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Georgia criticises Depardieu visit to breakaway region

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French actor and newly-minted Russian citizen Gerard Depardieu speaks on June 16, 2013, in Nice, southeastern France. Georgia said Wednesday that Depardieu had broken local law by visiting the Moscow-backed breakaway region of Abkhazia. (AFP/File)

Georgia said Wednesday that French movie star and new Russian citizen Gerard Depardieu had broken local law by visiting the Moscow-backed breakaway region of Abkhazia.

Depardieu, who is shooting a movie in the nearby Russian region of the North Caucasus, met senior officials from Abkhazia's separatist authorities during a recent visit, according to media reports.

"Any foreigner who enters the territory of Georgia via the Abkhazian sector of the Russian-Georgian border violates the law," Paata Zakareishvili, Georgia's reintegration minister, told AFP.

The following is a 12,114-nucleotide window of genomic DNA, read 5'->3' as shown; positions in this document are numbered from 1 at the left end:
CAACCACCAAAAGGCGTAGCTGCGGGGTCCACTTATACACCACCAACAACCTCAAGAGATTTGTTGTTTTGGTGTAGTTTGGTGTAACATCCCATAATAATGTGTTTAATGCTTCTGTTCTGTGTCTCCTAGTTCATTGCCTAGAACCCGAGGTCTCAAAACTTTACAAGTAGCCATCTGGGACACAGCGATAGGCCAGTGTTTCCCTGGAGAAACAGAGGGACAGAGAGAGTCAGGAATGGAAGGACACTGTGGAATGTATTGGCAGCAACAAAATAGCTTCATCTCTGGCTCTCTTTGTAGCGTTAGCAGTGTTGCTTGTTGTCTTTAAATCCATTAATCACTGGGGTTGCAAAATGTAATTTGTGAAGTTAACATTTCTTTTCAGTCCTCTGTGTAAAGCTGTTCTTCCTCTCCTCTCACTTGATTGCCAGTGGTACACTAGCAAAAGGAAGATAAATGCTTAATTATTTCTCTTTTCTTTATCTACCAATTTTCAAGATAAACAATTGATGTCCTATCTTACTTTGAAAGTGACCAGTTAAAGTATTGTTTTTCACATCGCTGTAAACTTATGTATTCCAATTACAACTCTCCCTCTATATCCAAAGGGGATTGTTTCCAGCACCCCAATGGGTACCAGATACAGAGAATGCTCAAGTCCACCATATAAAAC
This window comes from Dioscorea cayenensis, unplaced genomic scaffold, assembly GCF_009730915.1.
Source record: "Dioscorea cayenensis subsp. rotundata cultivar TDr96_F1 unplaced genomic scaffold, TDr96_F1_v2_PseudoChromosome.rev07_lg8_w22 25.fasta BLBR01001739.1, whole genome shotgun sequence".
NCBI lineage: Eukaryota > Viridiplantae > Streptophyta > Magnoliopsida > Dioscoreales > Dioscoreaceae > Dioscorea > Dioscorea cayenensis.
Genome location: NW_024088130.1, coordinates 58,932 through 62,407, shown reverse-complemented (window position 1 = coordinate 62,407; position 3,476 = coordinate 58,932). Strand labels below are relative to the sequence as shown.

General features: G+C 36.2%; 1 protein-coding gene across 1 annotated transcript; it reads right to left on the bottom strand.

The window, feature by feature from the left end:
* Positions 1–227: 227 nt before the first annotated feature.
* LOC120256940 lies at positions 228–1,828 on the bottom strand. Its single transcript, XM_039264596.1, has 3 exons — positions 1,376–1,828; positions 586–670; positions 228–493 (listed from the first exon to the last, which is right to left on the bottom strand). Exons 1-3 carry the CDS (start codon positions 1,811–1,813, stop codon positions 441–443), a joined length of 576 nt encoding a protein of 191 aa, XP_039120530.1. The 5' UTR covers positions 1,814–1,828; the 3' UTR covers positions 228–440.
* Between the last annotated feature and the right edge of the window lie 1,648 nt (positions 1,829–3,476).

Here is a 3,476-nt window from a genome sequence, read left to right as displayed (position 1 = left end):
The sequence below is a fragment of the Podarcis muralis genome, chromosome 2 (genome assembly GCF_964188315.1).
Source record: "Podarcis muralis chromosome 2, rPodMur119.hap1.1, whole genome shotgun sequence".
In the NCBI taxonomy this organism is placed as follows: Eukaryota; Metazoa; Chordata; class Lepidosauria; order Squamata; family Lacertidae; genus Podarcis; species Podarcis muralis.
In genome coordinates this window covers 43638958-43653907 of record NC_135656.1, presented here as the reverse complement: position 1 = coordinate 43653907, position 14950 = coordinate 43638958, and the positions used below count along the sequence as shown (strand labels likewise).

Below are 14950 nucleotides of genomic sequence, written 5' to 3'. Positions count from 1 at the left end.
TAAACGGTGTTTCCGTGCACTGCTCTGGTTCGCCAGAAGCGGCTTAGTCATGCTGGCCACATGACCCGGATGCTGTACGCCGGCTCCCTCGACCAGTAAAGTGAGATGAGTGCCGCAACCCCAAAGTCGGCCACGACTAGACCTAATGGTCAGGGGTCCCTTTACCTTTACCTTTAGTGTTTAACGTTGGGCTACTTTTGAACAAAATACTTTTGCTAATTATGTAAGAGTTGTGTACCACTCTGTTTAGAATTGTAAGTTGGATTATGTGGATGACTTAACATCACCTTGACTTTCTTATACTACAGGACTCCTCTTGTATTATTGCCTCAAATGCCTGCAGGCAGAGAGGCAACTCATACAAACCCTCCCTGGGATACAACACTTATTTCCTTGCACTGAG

"As far as this particular instance is concerned, I think that Mr Depardieu doesn't deserve the honour of a minister's comment on his behaviour because he is not a political figure," he added.

Georgia considers Abkhazia, which tried to break away in an early 1990s war, part of its territory.

Russia, which fought a five-day skirmish with Georgia in 2008 over another separatist territory called South Ossetia, has thousands of troops stationed in Abkhazia -- a situation condemned by the Georgian government as a de facto occupation.

Russia is one of only a handful of countries -- including Nicaragua and Venezuela -- to officially recognise Abkhazia as an independent state.

Georgia has been looking to improve relations with Russia and its own breakaway regions since the party of President Mikheil Saakashvili, a staunch US ally, lost parliamentary polls in October to a coalition headed by now-Prime Minister Bidzina Ivanishvili.

On Wednesday, Ivanishvili renewed calls for the reopening of a railway line running from the Georgian capital Tbilisi through Abkhazia to Russia.

Ivanishvili said the link -- severed in 1992 -- could help bring Tbilisi and Abkhazia closer, but added that the issue remains highly "politicised".